While having it’s roots in manufacturing, Lean construction (LC) is becoming an established practice in the building industry. It’s all about planning your project using the right mindset. When using this philosophy, you are carefully analyzing each part of your project to determine where you can reduce costs, time and effort.
At its core, LC is a simple concept – minimize the bad and maximize the good. LC is driven by three main principles that should guide your planning and decision making.
- Create a predictable project through careful planning and research.
- Increase the flow of communication between you, your work partners and your customers.
- Reduce the overflow of waste.
Ready to maximize on every opportunity and gain the competitive edge you need to succeed in today’s industry? Following are some tips to help you get in the mindset of using lean construction methods.
Consider Your Customers First
Understanding your customer’s point of view is one of the main underlying themes of the lean construction philosophy. Approach every project with the customer’s expectations in mind. With LC, it’s more about the “why” instead of “what.”
Form a relationship with your customers early in the process and understand why they want their project complete. It’s important to share their vision and understand the value it brings to them and how they expect it to impact others.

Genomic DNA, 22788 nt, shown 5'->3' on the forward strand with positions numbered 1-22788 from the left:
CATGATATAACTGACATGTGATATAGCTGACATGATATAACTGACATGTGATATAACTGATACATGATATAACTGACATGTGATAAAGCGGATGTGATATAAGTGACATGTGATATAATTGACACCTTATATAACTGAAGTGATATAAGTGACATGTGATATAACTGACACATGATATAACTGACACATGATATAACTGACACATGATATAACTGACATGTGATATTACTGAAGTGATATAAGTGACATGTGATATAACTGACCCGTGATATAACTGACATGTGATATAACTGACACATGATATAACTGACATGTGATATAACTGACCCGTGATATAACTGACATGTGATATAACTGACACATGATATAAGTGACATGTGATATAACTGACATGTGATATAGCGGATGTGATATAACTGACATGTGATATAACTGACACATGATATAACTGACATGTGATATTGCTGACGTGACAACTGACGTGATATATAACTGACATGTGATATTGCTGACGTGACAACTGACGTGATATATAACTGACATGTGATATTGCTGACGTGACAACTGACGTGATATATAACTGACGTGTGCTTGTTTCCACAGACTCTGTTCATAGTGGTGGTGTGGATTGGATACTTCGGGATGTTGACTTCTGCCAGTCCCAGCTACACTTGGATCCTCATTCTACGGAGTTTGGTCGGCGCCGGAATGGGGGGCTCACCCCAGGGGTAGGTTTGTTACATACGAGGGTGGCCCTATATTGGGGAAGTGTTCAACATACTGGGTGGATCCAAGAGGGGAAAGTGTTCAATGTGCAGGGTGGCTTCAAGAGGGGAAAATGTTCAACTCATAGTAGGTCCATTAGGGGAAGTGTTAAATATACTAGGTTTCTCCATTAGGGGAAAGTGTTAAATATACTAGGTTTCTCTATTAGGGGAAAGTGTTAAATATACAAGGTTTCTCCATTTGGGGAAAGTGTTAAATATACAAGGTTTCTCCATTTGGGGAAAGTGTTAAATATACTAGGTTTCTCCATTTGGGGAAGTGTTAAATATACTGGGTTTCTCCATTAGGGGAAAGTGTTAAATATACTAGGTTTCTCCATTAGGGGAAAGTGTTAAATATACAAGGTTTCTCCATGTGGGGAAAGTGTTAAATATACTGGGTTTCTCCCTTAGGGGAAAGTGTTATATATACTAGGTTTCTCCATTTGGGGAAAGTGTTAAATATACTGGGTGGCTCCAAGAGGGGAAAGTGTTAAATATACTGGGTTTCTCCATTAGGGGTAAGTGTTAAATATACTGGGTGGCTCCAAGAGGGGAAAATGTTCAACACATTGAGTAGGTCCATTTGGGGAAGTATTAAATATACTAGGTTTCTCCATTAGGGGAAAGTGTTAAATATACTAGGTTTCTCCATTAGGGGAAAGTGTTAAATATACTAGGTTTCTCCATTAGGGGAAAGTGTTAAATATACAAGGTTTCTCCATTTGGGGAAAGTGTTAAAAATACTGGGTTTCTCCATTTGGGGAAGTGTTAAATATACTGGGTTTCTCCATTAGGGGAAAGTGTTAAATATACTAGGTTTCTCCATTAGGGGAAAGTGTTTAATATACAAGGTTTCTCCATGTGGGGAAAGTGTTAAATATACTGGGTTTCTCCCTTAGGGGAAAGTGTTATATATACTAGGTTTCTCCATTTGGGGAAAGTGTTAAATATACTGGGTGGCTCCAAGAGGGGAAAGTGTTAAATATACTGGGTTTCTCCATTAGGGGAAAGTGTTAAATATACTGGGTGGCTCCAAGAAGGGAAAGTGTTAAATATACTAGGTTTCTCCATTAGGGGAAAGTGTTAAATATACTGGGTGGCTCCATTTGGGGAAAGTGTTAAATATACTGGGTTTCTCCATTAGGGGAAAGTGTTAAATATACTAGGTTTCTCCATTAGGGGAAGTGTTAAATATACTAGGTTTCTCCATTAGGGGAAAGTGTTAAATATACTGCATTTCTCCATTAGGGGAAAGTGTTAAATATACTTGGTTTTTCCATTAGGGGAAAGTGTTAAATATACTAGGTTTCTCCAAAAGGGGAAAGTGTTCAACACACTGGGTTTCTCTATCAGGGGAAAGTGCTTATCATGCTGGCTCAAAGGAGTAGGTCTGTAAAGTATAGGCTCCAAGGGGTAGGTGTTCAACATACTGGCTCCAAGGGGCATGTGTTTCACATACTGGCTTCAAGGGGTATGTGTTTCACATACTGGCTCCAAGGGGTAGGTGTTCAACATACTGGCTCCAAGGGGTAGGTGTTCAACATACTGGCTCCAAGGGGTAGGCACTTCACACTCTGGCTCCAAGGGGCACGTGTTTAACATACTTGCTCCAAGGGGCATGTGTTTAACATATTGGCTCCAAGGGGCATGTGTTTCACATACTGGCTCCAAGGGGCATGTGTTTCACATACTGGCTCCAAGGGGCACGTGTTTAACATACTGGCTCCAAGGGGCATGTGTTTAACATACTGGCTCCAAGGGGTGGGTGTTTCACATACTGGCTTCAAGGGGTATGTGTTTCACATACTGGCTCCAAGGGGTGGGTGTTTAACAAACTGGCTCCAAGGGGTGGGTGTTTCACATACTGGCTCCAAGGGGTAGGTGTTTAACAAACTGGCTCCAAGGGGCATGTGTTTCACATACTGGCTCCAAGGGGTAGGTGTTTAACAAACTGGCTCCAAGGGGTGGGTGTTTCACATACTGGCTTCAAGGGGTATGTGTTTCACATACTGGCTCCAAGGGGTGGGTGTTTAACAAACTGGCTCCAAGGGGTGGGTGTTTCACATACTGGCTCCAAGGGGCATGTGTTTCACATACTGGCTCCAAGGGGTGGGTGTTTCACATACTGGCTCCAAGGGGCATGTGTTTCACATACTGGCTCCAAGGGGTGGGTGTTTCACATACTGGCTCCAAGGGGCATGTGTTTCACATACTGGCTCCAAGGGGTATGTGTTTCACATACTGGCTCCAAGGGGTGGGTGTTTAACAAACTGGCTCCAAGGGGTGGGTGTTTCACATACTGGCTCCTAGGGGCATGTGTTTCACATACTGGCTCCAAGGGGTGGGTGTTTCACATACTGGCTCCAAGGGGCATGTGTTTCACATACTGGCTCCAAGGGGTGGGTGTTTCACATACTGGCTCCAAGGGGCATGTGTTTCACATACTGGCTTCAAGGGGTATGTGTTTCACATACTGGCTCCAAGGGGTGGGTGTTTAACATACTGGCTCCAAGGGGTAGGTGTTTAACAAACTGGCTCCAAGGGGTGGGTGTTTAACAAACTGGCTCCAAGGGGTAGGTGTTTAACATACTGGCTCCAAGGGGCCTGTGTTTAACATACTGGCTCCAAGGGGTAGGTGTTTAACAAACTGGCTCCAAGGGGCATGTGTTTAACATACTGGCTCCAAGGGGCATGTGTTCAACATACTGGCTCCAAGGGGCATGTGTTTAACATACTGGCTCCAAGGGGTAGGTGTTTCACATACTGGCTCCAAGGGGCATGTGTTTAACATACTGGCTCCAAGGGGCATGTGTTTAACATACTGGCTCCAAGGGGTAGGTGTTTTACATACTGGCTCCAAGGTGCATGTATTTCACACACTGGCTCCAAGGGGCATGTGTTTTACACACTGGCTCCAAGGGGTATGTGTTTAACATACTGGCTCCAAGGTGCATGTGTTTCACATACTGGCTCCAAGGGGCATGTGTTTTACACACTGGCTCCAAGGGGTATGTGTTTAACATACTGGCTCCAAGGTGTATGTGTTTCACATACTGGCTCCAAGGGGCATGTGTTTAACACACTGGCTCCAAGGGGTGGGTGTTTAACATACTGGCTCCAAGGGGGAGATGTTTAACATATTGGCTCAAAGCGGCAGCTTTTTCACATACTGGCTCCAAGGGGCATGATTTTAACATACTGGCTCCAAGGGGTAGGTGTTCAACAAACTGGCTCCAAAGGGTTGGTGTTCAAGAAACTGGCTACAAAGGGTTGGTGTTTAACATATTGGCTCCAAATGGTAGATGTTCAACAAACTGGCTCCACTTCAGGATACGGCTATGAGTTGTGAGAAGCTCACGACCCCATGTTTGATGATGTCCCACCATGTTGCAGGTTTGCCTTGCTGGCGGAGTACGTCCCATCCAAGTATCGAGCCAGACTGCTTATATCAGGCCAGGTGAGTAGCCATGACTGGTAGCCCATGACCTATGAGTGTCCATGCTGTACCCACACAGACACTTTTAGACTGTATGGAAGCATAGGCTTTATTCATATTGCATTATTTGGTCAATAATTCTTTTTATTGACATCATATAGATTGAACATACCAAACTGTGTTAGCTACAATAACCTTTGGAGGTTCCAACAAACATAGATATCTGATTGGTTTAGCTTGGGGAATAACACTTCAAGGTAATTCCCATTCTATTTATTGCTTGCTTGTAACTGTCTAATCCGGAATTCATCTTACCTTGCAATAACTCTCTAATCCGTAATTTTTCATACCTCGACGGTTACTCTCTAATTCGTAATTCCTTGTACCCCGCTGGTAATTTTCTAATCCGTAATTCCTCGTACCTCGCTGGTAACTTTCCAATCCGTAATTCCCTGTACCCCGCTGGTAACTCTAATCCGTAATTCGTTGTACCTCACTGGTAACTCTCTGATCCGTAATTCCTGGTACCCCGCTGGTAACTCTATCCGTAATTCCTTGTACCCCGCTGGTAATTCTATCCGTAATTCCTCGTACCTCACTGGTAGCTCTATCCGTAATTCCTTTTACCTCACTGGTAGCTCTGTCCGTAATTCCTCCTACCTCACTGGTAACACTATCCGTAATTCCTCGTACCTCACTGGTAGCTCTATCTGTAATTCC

Understanding expectations also help you communicate with other stakeholders, ensuring they are seeing the same vision as your customers and deliver the products and services that bring value to the project.
Broaden the View of Your Project Using Value Stream Mapping
Value Stream Mapping (VSM) can be used in any industry to improve the processes and procedures involved in a project. This is where you create your own visual reference for the project by writing down and analyzing the steps involved to deliver the end product to the customer. It allows you to view the main points of your project in a larger way.
VSM is different than typical process mapping because it’s about the broader picture, mapping all processes from supplier to customer instead of focusing on the specific details of one process. It also documents information flow and communication systems that are used to complete the process — hence the holistic view of the project.
VSM includes the following ten steps. Click here for a more detailed explanation of each step.
- Understand Value: Figure out the value-adding activities.
- What Is Your Focus: Determine which value stream you are tracking.
- Walk the Process: Get physically close to the process for this step.
- Work Backwards: Start from the end customer and work back.
- Define the Basic Value Stream: The basic steps in each value system.
- Fill in Queue Times: The wait times between each process.
- Fill in Process Data: Enter all data that is relevant to the project.
- Add Faces: An indicator of the number of workers in a process.
- Add the Value Percentage (%VA): Find the percentage of Value-Added activities.